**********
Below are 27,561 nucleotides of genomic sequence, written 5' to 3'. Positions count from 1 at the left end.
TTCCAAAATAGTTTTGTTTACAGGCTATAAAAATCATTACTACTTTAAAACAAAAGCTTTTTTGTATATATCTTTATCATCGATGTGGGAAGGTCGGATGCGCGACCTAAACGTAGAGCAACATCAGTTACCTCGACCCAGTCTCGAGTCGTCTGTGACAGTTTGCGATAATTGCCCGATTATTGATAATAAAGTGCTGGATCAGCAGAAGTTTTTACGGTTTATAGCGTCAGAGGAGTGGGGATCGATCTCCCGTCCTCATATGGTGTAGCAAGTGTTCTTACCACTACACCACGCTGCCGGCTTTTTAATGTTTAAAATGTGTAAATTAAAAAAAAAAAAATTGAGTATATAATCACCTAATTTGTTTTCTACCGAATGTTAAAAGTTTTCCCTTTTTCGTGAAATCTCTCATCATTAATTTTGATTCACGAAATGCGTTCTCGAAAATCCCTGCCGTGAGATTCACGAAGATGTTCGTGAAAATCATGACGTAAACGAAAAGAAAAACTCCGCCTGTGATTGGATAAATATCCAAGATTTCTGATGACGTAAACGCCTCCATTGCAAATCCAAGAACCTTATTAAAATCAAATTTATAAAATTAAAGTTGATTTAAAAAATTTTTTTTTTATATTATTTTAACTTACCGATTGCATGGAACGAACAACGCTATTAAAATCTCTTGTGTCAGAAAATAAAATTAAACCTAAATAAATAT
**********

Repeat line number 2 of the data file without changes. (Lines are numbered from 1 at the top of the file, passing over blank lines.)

TTCCAAAATAGTTTTGTTTACAGGCTATAAAAATCATTACTACTTTAAAACAAAAGCTTTTTTGTATATATCTTTATCATCGATGTGGGAAGGTCGGATGCGCGACCTAAACGTAGAGCAACATCAGTTACCTCGACCCAGTCTCGAGTCGTCTGTGACAGTTTGCGATAATTGCCCGATTATTGATAATAAAGTGCTGGATCAGCAGAAGTTTTTACGGTTTATAGCGTCAGAGGAGTGGGGATCGATCTCCCGTCCTCATATGGTGTAGCAAGTGTTCTTACCACTACACCACGCTGCCGGCTTTTTAATGTTTAAAATGTGTAAATTAAAAAAAAAAAAATTGAGTATATAATCACCTAATTTGTTTTCTACCGAATGTTAAAAGTTTTCCCTTTTTCGTGAAATCTCTCATCATTAATTTTGATTCACGAAATGCGTTCTCGAAAATCCCTGCCGTGAGATTCACGAAGATGTTCGTGAAAATCATGACGTAAACGAAAAGAAAAACTCCGCCTGTGATTGGATAAATATCCAAGATTTCTGATGACGTAAACGCCTCCATTGCAAATCCAAGAACCTTATTAAAATCAAATTTATAAAATTAAAGTTGATTTAAAAAATTTTTTTTTTATATTATTTTAACTTACCGATTGCATGGAACGAACAACGCTATTAAAATCTCTTGTGTCAGAAAATAAAATTAAACCTAAATAAATAT